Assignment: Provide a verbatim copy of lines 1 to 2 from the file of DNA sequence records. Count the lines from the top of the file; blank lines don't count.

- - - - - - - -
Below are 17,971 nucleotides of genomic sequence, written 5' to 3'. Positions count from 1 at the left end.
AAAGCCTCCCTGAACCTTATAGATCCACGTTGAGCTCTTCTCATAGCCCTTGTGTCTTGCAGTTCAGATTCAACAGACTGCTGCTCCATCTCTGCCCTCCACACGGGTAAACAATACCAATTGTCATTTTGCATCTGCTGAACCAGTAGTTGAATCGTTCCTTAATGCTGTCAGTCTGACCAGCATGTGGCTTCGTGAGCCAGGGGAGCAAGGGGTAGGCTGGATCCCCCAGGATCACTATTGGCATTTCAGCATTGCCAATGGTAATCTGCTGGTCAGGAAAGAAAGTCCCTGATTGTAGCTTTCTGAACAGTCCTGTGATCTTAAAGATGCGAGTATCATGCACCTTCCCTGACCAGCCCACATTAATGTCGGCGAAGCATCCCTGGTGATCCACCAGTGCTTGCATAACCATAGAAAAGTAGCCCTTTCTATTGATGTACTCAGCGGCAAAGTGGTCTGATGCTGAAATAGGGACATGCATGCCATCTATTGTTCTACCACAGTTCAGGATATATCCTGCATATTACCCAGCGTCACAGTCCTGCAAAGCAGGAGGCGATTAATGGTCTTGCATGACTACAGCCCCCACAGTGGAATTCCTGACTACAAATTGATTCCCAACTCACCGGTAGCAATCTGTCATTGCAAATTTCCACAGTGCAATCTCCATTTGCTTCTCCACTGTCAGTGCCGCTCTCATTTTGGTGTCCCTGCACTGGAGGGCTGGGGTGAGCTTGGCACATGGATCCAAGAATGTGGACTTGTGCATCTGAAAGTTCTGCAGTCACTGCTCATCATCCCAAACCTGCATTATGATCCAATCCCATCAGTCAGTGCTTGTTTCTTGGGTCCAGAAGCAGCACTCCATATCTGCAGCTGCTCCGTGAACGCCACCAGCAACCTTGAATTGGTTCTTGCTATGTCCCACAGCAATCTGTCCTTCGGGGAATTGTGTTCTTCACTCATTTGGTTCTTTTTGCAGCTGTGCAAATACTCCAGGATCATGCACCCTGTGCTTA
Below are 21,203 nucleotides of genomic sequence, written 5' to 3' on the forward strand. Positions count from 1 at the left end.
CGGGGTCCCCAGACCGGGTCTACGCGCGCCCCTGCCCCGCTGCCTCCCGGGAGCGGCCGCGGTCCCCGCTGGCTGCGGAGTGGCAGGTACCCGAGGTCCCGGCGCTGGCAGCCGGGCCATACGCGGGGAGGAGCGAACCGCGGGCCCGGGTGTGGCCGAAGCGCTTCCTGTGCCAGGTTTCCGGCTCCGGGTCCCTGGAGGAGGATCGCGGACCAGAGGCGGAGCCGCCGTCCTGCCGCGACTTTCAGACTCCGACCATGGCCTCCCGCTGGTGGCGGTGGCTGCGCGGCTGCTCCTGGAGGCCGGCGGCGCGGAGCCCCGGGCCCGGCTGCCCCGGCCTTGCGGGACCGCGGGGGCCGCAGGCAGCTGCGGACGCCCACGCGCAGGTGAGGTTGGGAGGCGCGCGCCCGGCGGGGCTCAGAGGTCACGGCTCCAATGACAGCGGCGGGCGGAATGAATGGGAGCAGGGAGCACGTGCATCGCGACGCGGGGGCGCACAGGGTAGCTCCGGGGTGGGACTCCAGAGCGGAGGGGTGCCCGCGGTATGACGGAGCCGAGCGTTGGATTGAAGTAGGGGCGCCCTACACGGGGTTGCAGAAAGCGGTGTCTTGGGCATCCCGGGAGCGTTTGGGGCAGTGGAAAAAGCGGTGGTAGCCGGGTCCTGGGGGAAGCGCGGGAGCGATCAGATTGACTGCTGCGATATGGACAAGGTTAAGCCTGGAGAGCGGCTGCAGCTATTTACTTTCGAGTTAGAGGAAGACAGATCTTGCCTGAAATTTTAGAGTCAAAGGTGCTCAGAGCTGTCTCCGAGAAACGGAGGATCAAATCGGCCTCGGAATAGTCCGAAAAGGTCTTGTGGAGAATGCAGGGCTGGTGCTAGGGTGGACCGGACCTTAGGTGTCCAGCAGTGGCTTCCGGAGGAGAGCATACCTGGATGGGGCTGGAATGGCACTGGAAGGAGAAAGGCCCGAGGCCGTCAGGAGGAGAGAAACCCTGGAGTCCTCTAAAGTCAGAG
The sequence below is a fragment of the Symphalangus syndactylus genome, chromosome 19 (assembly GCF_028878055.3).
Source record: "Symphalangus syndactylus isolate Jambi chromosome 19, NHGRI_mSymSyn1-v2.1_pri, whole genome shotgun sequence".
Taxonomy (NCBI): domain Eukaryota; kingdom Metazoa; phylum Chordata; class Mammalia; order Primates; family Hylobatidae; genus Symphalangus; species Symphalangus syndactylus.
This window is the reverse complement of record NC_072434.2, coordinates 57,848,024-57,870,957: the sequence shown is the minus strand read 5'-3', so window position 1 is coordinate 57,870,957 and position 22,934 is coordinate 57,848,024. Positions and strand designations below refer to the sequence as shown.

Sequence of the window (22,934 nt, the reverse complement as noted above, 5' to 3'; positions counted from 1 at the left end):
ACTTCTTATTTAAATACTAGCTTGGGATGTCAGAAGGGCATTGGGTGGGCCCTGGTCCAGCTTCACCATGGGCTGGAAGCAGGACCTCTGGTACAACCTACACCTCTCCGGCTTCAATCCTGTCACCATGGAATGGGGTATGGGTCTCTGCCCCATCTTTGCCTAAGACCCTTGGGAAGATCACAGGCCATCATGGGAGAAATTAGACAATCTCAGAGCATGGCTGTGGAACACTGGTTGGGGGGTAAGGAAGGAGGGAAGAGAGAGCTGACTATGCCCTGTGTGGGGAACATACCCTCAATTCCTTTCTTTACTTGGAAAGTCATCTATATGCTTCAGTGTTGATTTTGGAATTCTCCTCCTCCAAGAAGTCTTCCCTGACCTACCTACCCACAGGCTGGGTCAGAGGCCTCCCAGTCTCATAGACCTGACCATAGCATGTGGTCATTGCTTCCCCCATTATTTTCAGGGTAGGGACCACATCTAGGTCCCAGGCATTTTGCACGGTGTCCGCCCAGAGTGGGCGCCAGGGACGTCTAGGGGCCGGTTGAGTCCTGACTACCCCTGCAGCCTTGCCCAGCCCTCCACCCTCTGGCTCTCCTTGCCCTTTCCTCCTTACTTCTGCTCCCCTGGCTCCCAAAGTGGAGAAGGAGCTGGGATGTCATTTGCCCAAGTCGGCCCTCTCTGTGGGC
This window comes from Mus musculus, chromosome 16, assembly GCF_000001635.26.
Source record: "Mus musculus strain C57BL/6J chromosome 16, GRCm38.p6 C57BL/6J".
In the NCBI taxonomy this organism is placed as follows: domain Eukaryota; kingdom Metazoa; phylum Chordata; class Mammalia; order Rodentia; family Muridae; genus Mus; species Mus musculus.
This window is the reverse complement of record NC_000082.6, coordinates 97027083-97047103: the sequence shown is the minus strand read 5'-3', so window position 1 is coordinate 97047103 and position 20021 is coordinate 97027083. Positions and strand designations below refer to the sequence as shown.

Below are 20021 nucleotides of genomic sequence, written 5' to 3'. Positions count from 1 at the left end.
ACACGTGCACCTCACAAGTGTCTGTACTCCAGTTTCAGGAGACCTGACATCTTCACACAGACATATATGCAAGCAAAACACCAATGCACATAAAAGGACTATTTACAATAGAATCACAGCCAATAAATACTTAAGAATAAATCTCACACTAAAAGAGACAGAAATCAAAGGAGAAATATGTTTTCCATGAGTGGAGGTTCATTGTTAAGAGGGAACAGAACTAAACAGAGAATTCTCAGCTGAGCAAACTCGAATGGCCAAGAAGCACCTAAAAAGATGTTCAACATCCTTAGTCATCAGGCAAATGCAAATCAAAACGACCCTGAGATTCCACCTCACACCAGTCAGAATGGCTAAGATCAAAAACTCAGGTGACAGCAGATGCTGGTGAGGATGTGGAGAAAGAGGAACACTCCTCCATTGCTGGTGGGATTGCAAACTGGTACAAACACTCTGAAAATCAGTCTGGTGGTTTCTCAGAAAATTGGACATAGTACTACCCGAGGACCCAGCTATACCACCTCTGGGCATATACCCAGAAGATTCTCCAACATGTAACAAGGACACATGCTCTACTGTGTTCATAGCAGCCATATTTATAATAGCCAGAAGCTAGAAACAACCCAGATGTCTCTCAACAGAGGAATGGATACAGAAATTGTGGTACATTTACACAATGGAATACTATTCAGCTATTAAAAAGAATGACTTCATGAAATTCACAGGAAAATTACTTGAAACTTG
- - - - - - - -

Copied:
Below are 17,971 nucleotides of genomic sequence, written 5' to 3'. Positions count from 1 at the left end.
AAAGCCTCCCTGAACCTTATAGATCCACGTTGAGCTCTTCTCATAGCCCTTGTGTCTTGCAGTTCAGATTCAACAGACTGCTGCTCCATCTCTGCCCTCCACACGGGTAAACAATACCAATTGTCATTTTGCATCTGCTGAACCAGTAGTTGAATCGTTCCTTAATGCTGTCAGTCTGACCAGCATGTGGCTTCGTGAGCCAGGGGAGCAAGGGGTAGGCTGGATCCCCCAGGATCACTATTGGCATTTCAGCATTGCCAATGGTAATCTGCTGGTCAGGAAAGAAAGTCCCTGATTGTAGCTTTCTGAACAGTCCTGTGATCTTAAAGATGCGAGTATCATGCACCTTCCCTGACCAGCCCACATTAATGTCGGCGAAGCATCCCTGGTGATCCACCAGTGCTTGCATAACCATAGAAAAGTAGCCCTTTCTATTGATGTACTCAGCGGCAAAGTGGTCTGATGCTGAAATAGGGACATGCATGCCATCTATTGTTCTACCACAGTTCAGGATATATCCTGCATATTACCCAGCGTCACAGTCCTGCAAAGCAGGAGGCGATTAATGGTCTTGCATGACTACAGCCCCCACAGTGGAATTCCTGACTACAAATTGATTCCCAACTCACCGGTAGCAATCTGTCATTGCAAATTTCCACAGTGCAATCTCCATTTGCTTCTCCACTGTCAGTGCCGCTCTCATTTTGGTGTCCCTGCACTGGAGGGCTGGGGTGAGCTTGGCACATGGATCCAAGAATGTGGACTTGTGCATCTGAAAGTTCTGCAGTCACTGCTCATCATCCCAAACCTGCATTATGATCCAATCCCATCAGTCAGTGCTTGTTTCTTGGGTCCAGAAGCAGCACTCCATATCTGCAGCTGCTCCGTGAACGCCACCAGCAACCTTGAATTGGTTCTTGCTATGTCCCACAGCAATCTGTCCTTCGGGGAATTGTGTTCTTCACTCATTTGGTTCTTTTTGCAGCTGTGCAAATACTCCAGGATCATGCACCCTGTGCTTA